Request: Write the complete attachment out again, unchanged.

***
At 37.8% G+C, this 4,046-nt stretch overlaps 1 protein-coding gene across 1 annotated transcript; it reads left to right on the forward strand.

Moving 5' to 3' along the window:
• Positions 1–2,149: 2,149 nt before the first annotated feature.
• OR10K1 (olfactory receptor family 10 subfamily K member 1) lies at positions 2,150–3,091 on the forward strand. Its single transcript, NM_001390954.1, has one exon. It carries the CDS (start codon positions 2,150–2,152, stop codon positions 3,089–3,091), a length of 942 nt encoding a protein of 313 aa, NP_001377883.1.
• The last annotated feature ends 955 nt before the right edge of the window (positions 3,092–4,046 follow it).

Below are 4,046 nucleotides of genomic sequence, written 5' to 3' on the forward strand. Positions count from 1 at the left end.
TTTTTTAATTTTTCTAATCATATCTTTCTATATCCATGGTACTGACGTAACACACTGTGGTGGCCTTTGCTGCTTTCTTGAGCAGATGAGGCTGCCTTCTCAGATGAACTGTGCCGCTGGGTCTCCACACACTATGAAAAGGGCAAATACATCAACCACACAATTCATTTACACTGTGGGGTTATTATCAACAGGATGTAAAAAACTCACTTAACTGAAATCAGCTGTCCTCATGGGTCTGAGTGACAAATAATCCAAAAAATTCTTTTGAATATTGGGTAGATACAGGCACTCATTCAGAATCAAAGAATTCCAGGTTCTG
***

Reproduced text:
At 37.8% G+C, this 4,046-nt stretch overlaps 1 protein-coding gene across 1 annotated transcript; it reads left to right on the forward strand.

Moving 5' to 3' along the window:
• Positions 1–2,149: 2,149 nt before the first annotated feature.
• OR10K1 (olfactory receptor family 10 subfamily K member 1) lies at positions 2,150–3,091 on the forward strand. Its single transcript, NM_001390954.1, has one exon. It carries the CDS (start codon positions 2,150–2,152, stop codon positions 3,089–3,091), a length of 942 nt encoding a protein of 313 aa, NP_001377883.1.
• The last annotated feature ends 955 nt before the right edge of the window (positions 3,092–4,046 follow it).

Below are 4,046 nucleotides of genomic sequence, written 5' to 3' on the forward strand. Positions count from 1 at the left end.
TTTTTTAATTTTTCTAATCATATCTTTCTATATCCATGGTACTGACGTAACACACTGTGGTGGCCTTTGCTGCTTTCTTGAGCAGATGAGGCTGCCTTCTCAGATGAACTGTGCCGCTGGGTCTCCACACACTATGAAAAGGGCAAATACATCAACCACACAATTCATTTACACTGTGGGGTTATTATCAACAGGATGTAAAAAACTCACTTAACTGAAATCAGCTGTCCTCATGGGTCTGAGTGACAAATAATCCAAAAAATTCTTTTGAATATTGGGTAGATACAGGCACTCATTCAGAATCAAAGAATTCCAGGTTCTG